In 1980 we produced a pioneering study for the state of Connecticut on the (virtually non-existent) impact of different levels of South African divestment on prospective investment performance, encouraging that state to provide leadership in divesting, albeit to a modest extent. We took the “doing-well-while-doing-good” argument to city councils, state legislatures, university trustees, foundation investment committees and treasurers of religious organizations. From 1980 through 1987 we made well over 100 presentations to these organizations from Boston to Austin, New Hampshire to Washington, and Dartmouth to University of California. Our testimony and analysis was widely used by the divestment movement.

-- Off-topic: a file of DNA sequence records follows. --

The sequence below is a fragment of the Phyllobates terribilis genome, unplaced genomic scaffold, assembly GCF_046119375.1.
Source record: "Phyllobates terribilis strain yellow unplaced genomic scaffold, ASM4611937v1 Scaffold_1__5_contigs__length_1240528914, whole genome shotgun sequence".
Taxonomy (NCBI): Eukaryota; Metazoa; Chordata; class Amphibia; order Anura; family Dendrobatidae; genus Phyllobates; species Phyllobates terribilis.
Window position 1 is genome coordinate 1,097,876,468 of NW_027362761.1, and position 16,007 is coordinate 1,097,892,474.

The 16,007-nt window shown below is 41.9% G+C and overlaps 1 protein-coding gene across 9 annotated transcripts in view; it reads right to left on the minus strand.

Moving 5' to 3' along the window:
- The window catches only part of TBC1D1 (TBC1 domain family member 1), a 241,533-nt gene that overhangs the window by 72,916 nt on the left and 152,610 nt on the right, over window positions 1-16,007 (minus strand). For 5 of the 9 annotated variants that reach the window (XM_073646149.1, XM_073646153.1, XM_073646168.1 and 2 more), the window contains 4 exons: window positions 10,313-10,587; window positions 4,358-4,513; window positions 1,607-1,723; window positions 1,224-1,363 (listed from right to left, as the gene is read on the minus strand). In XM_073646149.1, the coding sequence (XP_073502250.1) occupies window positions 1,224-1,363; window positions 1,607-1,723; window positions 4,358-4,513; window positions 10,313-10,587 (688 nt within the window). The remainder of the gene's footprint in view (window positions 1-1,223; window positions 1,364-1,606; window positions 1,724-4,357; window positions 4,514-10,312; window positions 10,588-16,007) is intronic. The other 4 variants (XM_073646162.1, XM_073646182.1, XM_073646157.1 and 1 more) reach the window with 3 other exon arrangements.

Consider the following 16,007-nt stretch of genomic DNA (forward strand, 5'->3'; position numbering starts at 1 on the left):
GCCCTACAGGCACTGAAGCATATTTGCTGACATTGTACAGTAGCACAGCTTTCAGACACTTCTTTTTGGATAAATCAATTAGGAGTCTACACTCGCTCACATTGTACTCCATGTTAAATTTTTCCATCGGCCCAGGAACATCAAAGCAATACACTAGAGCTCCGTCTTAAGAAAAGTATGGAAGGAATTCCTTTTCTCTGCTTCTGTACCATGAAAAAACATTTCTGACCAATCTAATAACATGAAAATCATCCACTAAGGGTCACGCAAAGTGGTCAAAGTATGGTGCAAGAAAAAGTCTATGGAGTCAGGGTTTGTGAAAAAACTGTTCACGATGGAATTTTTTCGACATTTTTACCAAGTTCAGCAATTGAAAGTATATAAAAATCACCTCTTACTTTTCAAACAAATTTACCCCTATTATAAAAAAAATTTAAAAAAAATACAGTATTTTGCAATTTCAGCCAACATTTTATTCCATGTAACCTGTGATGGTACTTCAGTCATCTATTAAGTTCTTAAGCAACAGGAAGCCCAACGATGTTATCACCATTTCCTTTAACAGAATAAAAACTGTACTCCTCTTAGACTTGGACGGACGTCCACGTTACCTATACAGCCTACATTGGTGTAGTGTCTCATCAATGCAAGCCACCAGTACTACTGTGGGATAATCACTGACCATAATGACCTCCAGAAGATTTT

In 1982 we were instrumental in creating the Calvert Social Investment Fund, which was the first mutual fund to adhere to a policy of divestment as part of a comprehensive set of social criteria. In 1986 we co-authored another major study of divestment, with SEI Corporation, for the State of Michigan. The state followed with a divestment initiative. The same was true of Boston, Austin, Nashville, Washington D.C., Baltimore, Cincinnati, Houston, Berkeley, Los Angeles, Wisconsin and numerous other cities and states.
Also in 1986, we took on most of the professional investment community with our testimony on divestment to the Regents of the University of California. This was followed in 1987 by our devoting considerable resources to providing the City of Baltimore with the only expert testimony it could obtain in a suit challenging its divestment ordinances. The city prevailed in that landmark case. The State of California along with its university divested shortly thereafter.